A school in Scotland attempts to shut down a little girl's popular blog about the hideous aesthetic and nutritional values of the lunches served by her school. She puts up a goodbye post saying that she has been forbidden to take photos in the lunchroom anymore. The Internet flips out, the school backs down, and her privileges are restored. Internet big-thinker Clay Shirky asks:
This brings up the question: What made them think they could get away with something like that? And the answer is: All of human history prior to now.
So when it government going to get the Internet and vice versa?:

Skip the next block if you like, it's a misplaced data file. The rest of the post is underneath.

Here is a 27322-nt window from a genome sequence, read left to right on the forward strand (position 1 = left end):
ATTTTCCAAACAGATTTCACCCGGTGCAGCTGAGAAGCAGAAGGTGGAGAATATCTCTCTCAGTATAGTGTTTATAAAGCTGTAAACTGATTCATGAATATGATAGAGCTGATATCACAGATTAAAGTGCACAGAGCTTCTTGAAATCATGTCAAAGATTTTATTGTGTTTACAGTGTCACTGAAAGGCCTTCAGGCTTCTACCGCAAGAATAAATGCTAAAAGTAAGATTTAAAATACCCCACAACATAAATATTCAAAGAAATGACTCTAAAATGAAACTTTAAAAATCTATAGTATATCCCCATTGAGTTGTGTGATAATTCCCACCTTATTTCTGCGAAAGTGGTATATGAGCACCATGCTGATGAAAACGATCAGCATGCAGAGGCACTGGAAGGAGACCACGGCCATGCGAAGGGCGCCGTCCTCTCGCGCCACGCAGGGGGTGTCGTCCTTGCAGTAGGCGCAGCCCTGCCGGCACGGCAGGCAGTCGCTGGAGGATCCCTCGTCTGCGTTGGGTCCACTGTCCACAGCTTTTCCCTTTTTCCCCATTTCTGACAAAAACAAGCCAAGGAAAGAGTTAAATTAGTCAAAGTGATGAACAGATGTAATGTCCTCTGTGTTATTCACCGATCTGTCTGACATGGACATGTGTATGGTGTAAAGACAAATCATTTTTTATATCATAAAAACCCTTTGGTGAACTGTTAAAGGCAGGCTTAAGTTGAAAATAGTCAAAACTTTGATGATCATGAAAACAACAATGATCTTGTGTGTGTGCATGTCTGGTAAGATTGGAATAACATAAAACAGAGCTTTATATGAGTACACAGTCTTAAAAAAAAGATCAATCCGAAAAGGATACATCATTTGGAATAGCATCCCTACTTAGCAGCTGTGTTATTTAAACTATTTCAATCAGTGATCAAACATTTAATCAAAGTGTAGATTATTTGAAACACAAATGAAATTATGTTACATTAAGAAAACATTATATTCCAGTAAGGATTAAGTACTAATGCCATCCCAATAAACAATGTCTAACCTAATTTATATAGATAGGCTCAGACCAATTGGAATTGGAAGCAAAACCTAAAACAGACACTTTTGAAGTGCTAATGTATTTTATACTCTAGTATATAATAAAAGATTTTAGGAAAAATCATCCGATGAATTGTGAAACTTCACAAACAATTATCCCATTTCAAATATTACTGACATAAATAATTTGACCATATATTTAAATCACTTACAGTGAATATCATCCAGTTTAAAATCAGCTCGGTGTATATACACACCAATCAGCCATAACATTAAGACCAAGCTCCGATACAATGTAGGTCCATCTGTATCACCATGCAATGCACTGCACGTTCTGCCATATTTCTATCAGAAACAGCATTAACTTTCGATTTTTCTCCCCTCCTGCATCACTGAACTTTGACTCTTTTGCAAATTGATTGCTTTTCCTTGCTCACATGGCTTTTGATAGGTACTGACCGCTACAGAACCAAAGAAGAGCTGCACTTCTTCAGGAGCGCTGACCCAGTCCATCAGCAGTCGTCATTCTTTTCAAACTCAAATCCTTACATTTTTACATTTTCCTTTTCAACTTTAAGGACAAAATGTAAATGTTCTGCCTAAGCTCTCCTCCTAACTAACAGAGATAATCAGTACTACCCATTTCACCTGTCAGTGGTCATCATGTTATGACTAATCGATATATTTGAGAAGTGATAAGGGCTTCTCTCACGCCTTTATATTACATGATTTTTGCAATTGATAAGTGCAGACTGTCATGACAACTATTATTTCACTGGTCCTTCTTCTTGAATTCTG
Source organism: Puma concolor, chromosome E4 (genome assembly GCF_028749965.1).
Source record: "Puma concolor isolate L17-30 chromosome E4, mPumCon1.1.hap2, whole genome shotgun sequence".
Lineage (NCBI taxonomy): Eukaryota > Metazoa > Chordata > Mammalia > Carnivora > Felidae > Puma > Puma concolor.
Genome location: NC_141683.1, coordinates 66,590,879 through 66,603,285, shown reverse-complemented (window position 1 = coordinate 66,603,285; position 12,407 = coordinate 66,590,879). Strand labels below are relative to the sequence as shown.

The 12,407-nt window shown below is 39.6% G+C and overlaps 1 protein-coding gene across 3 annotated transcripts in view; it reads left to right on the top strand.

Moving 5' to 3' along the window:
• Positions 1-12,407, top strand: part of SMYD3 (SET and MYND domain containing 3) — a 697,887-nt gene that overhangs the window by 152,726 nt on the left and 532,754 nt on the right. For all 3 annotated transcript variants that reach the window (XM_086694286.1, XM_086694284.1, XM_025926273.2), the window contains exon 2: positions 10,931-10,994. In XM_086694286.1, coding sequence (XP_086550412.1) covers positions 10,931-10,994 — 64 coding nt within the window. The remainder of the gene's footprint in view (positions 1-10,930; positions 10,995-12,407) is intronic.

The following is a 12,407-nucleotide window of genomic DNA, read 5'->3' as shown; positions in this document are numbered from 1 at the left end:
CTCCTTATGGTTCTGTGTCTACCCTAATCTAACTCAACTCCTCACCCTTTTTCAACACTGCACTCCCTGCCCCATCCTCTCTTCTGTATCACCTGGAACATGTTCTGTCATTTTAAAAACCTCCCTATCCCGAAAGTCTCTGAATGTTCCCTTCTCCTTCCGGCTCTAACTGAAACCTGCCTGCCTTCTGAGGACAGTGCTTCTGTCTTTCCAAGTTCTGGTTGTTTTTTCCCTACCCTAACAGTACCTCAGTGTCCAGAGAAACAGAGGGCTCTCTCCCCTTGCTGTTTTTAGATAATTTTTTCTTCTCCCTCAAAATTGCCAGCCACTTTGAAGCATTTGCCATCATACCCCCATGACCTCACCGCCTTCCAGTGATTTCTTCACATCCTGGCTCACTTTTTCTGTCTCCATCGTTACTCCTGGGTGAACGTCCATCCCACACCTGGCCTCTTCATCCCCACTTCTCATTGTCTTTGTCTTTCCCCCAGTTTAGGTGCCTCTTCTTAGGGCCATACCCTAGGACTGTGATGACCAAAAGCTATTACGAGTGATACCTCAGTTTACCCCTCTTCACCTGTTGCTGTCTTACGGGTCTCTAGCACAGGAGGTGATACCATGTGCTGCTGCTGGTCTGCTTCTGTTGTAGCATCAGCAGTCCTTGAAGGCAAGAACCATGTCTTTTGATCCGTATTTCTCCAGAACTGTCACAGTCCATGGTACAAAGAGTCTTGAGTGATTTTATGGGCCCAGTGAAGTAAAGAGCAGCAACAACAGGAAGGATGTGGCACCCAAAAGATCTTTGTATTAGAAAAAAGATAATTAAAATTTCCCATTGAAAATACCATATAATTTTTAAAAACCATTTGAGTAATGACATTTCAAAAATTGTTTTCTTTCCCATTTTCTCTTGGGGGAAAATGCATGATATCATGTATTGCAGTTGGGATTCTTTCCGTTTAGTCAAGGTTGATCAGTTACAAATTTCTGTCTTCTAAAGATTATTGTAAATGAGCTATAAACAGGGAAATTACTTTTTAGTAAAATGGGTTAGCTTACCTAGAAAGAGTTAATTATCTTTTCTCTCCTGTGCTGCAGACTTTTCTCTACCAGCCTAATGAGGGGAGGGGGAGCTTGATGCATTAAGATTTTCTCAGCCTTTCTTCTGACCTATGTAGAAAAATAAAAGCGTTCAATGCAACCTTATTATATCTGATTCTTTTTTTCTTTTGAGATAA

I would love to tell you that the fact that the open-source programmers have worked out a collaborative method that is large scale, distributed, cheap, and in sync with the ideals of democracy, I would love to tell you that because those tools are in place, the innovation is inevitable. But it's not. Part of the problem, of course, is just a lack of information. Somebody put a question up on Quora saying, "Why is it that lawmakers don't use distributed version control?"…
A new form of arguing has been invented in our lifetimes, in the last decade, in fact. It's large, it's distributed, it's low-cost, and it's compatible with the ideals of democracy. The question for us now is, are we going to let the programmers keep it to themselves? Or are we going to try and take it and press it into service for society at large?
As I have said before Clay Shirky Is Kind of Annoying. He Is Also Right.